Bear/Human Conflicts in British Columbia: Learning from the Attack Experience

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Issue Date
1997-07-17
Authors
Merriman, John D.
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Abstract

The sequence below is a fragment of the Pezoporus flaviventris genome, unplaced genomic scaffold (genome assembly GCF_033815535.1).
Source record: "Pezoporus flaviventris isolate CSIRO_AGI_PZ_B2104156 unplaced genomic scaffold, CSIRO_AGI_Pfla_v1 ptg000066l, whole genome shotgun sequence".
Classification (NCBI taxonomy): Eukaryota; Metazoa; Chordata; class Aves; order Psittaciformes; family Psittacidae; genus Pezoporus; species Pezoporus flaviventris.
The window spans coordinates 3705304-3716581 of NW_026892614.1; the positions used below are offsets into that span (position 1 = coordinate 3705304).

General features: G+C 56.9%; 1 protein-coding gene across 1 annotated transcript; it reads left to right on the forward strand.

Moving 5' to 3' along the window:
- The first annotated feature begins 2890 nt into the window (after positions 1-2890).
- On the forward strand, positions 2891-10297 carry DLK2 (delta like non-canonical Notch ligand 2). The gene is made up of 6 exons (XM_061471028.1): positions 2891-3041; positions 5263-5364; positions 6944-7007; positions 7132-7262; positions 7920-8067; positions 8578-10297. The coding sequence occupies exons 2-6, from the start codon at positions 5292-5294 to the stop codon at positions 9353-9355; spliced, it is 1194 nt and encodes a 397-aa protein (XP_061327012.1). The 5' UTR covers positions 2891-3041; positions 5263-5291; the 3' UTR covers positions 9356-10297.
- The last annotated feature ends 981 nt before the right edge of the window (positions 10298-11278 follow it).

Grizzly bear attacks on people in British Columbia are rare, but they seem to have increased in number during the mid-1990s. This paper examines the personal perspectives of ten people who endured a grizzly bear attack. The analysis of attack circumstances was based on information from personal interviews or questionnaires mailed to subjects of bear attacks. Other information was obtained with government approval, from files released by the British Columbia Ministry of Environment, Lands and Parks. In order to ensure confidentiality of names, only initials of the people involved in bear attacks were used and cited in this report. Grizzly bear behaviour and grizzly bear/human interactions in the context of a bear attack, are examined in this paper. While circumstances of the ten bear attack interviews formed the basis for the paper, bear management and bear/human conflict literature was reviewed to support the analysis. The focal point of the paper is 'learning from the attack experience' of others, so that outdoors users may be able to avoid sudden bear encounters and to deal effectively with bear attacks.
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